Agency Legislation Reporting Requirements and IR35

Does SDC apply to Agency Legislation Reporting Requirements? 

In light of the new reporting requirements for agencies due to the changes in agency legislation, it is apparent that some people have confused this with the IR35 rules.

Some believe that limited company contractors are only to be included on the reports if they are working under the supervision, direction and control of the client. This is not the case; whilst there is a similarity between this and IR35, in that SDC plays a big part in determining employment and IR35 status, the legislations are separate and will run independently.

 The actual guidance from HMRC on the reporting requirements is that from July 2015 agencies have to report to HMRC all self-employed workers information, those who are not paid PAYE or already reporting through RTI. The information included on the reports will include the name, address and NI number of the worker, how they were engaged, number of hours worked during the reporting period, total amount paid to the worker, start and end date of each engagement and the company’s registration number.

What this would mean for ltd company contractors going forward is that those who provide services directly to an end client, without using an employment business and provide subcontractors or substitutes, would have to report to HMRC in the same way about workers they have supplied to the end client. This is because they would be supplying more than one worker, which means they meet the conditions and is a relevant employment intermediary. If the extra person supplied is on PAYE terms with your company and returned under RTI, then reporting is not required under the new regulations.

Whilst this information will provide HMRC with a lot more information to use at their fingertips, such as finding potential targets and calculating the possible yield from each one, it does not specify the actual working arrangements of the worker, which is how IR35 status is determined.  

Agencies have already been advising some contractors to close their limited companies because they believe contractors will be caught by IR35 due to the new reporting requirements, which is simply unnecessary. Some views consider IR35 to be ‘dead within months’ because of the new reporting requirements and the fact that if they can prove that SDC does not exist, then IR35 will not apply either. However, there is little to no connection between the two.  

The reason we believe that the agency legislation does not apply to limited companies is because a) it was heard from the horse’s mouth at an HMRC talk given at the Recruitment Live Expo in Nov 2014 and b) because of the guidance published by HMRC, which indicates why PSCs are not the intended target;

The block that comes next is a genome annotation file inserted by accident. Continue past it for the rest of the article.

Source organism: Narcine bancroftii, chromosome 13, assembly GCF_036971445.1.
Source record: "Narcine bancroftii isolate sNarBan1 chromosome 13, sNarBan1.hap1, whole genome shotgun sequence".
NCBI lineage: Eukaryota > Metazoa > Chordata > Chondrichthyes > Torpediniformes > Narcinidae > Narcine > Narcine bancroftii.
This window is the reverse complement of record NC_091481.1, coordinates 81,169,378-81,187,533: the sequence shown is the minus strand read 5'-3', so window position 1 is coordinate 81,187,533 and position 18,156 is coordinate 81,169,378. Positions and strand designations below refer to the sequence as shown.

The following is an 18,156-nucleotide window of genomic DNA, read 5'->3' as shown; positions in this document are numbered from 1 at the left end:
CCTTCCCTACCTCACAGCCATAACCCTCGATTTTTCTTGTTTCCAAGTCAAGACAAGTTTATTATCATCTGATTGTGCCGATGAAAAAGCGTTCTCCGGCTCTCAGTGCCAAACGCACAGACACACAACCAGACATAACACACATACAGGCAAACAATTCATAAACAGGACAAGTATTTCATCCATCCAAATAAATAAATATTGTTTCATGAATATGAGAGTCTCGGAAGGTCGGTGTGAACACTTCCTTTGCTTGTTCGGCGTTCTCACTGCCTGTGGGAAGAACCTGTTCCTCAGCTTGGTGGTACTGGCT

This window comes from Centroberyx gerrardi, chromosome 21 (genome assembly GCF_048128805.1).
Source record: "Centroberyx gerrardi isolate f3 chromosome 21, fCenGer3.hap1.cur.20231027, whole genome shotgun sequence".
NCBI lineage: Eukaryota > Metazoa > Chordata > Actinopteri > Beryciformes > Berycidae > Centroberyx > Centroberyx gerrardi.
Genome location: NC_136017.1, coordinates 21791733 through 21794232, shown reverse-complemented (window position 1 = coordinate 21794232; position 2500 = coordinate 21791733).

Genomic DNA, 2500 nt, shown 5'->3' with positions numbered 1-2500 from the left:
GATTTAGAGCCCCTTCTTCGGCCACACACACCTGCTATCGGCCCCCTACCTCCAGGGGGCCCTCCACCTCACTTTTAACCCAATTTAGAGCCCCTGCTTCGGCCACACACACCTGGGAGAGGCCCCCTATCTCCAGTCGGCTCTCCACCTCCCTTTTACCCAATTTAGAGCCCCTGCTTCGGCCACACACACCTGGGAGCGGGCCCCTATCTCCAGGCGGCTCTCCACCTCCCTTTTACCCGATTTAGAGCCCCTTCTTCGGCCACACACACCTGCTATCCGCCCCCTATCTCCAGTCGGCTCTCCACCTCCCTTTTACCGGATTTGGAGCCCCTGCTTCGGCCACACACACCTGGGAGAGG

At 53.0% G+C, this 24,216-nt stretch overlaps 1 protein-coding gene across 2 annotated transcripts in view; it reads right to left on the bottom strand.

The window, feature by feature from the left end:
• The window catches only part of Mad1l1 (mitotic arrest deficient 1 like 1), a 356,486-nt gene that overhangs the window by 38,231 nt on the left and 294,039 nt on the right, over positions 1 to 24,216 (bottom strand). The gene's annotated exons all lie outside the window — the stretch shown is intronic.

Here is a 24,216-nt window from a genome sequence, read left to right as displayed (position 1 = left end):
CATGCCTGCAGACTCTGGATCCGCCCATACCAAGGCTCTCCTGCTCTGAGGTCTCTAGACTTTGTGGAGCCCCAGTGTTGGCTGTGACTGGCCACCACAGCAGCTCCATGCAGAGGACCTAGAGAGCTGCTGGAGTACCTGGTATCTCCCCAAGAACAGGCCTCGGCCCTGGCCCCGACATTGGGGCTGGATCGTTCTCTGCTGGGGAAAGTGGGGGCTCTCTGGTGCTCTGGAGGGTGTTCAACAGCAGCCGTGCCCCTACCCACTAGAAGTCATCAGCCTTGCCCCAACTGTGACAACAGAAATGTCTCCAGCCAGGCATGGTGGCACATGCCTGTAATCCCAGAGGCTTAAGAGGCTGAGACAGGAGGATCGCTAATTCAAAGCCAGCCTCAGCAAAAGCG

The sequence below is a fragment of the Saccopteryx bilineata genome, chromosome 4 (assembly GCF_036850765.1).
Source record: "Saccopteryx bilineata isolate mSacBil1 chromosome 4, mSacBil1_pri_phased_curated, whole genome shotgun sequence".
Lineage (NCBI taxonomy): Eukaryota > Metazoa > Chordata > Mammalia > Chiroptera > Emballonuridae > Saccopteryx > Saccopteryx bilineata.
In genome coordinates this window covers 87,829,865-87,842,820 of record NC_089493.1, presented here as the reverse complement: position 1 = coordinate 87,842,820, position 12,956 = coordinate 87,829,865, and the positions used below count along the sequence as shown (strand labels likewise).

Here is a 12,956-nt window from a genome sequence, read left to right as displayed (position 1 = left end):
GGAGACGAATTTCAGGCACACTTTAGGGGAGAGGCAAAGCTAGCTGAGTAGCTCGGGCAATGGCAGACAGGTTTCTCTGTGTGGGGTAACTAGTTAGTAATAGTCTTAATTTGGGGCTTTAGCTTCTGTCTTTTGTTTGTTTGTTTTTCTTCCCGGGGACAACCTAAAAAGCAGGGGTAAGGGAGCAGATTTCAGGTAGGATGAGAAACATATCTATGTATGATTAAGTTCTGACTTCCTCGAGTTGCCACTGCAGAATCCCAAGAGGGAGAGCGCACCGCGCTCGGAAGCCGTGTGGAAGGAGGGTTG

“For the proposed new Agency legislation to apply to a worker providing their services through a PSC, all of the following qualifying conditions need to be met:

  • the worker personally provides, or is personally involved in the provision of, services to another person as a consequence of a contract between that person and a third person;
  • the manner in which the worker provides the services is subject to (or to the right of) supervision, direction or control by any person.
  • remuneration is received by the worker in consequence of providing the services; and
  • that remuneration does not constitute employment income apart from under the Agency legislation.

As is currently the case, the proposed Agency legislation will not generally apply where a worker is engaged via a PSC, as all the above criteria will not normally be met. This is because: 

a) As set out above, the legislation will only apply when remuneration is received by the worker as a consequence of providing the services. Therefore dividends paid to the worker as a genuine consequence of their shareholding in the PSC will not normally fall within the new Agency legislation.

b) Similarly, the Agency legislation only applies when the worker receives remuneration which is not employment income before the provisions of that legislation are applied. Any salary paid to the worker by the PSC is already employment income so the new Agency legislation would not apply to that remuneration.

c) Loans are made by reason of the employment with the PSC. Beneficial or written off loans are chargeable to tax/NICs as earnings but do not normally arise as a consequence of the worker providing the services. As such, they would not fall within the scope of the Agency legislation.

If neither the Agency legislation nor the Managed Service Company legislation applies then anyone working through a PSC needs to consider the Intermediaries legislation, more commonly known as IR35. This will continue to be the case under the proposed new legislation. IR35 applies where the relationship between the worker and the engager would be one of employment if the PSC and any other party in the contractual chain did not exist. ”

However, ensuring that you are not caught by the agency legislation by confirming you are not providing services under the supervision, direction and control can only be a good thing for IR35 and should always have been done anyway. We are updating our own working practices questionnaire with the option to get it signed by your end client for added confirmation of not being caught by IR35, and this could also be a useful tool in allaying the concerns of your agency.

For more independent IR35 advice, please contact Qdos Contractor on contracts@qdoscontractor.com or 01162 690 992.

By:Jane Hailstone

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